Now you can finish off the wizard by clicking Next and finish. You can check to see the event at any time to verify that it is running or to modify the parameters also by going to the Task Scheduler. This can be found above the Event viewer on the tree in the left pane. Double click the task scheduler and under the Event Viewer Tasks you should see the event with the status being Ready:
There are many options that can still be changed even though you finished off the wizard before. These can be viewed underneath the event in the properties pane:
You can also right click on the particular event and choose properties to get the same settings options as seen on the bottom half of the screenshot above.
You can edit the event trigger by clicking on edit, but you can also perform additional tasks such as choosing another event to trigger off the same response such as a similar error event can trigger off that same task. To do this click the New.. button. There is also the option to Delete triggers that are no longer needed.
There are also similar optins for the Actions tab in that you can have more than one option. You can have more than one message displayed which can each have their own properties as well as e-mails being sent in addition to the message or instead of. The option to run a program can also be done through the Actions tab.
There are many options for Conditions also. You can change the settings for when the computer is idle for certain amounts of time or if the computer is not idle. You can also choose settings to do with the computers power, such as the computer using a battery. There is an option for network settings which can be useful if you want the task to be to e-mail someone, so you would only run that task if you had network connectivity for example.
For the Settings tab, you have various settings for ensuring that the task does in fact run even if there is some kind of error stopping it. You can choose to have the task retry many times and select intervals for the retries. You can also limit the amount of time the task will attempt to retry itself. You can also ensure that the task will make sure to end itself. Other options include purging the task if inactive within a certain time so it will not use up any more space on the machine or on the task list. You can also choose options for when the task is running such as not starting a new instance.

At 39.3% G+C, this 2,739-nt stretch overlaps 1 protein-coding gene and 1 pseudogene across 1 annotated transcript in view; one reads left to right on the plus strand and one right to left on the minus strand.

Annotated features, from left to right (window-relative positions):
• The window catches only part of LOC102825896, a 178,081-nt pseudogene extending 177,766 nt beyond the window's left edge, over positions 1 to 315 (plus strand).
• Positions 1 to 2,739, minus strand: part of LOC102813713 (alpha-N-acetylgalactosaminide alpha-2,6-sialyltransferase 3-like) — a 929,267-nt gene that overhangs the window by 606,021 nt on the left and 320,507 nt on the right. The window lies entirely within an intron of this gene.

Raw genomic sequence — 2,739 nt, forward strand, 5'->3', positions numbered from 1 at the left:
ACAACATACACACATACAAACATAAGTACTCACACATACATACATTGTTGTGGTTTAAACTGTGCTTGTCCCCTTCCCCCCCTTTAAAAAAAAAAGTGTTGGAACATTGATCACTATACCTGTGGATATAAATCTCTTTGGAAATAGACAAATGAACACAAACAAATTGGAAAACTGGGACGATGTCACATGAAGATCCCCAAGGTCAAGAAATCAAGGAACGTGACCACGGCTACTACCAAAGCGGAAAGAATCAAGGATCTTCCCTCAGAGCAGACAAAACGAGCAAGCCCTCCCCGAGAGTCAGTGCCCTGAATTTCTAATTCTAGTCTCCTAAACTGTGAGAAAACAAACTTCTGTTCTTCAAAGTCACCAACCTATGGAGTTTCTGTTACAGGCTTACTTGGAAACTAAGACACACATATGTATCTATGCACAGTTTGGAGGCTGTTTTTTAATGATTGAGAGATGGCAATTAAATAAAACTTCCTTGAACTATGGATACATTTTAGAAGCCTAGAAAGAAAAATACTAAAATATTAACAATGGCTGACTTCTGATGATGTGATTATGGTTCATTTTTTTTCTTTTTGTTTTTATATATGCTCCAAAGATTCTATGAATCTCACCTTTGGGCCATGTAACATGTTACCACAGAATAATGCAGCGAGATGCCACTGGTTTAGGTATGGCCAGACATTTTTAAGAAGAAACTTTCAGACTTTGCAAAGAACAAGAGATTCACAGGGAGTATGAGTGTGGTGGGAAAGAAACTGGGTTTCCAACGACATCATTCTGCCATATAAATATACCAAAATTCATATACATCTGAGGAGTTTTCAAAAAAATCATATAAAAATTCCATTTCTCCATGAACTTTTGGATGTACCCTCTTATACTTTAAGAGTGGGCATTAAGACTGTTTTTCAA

The last tab is the history tab, which shows you information about the task such as when you created it, as well as when it was started in addition to other information regarding it such as when various actions were performed. An example of the message box that would be displayed when the task was run and the action was performed can be seen below. You can choose any test for the title bar as well as the message text during the Create Basic Task Wizard as well as afterwards by editing the properties for the task as details in the above screenshots.
Create a Custom View
To create a custom view, you can do so in at least 2 ways. The first is to click on the Custom Views folder on the left pane and then click Create Custom View... on the actions pane (the pane on the right). The other way is to right click on the Custom Views folder on the left pane and choose Create Custom View. Once you have opened the custom view editor you are presented with many options to view the exact information that you require. The Create Custom View window looks like this:
From the above window you have the choice of what range you wish to see the data from in the Logged section. You can choose the type of the event you wish to look for in Event Level. You can choose whether to view by log or by source where many options are available to choose fromsuch as Windows logs and Applications and Service logs. Once you have chosen the type of log, you can then choose the particular event IDs or just view all event IDs. You can also choose specific or listed task categories and Keywords as well as choose which users to view the information about and on a network, which Computer or Computers to view the information about. Once you have finished selecting options you can click OK.
As you can see there are many options, you can tick next to Windows logs to select all the items underneath (Application, Security, Setup, System, Forwarded Events) or you can choose the specific items.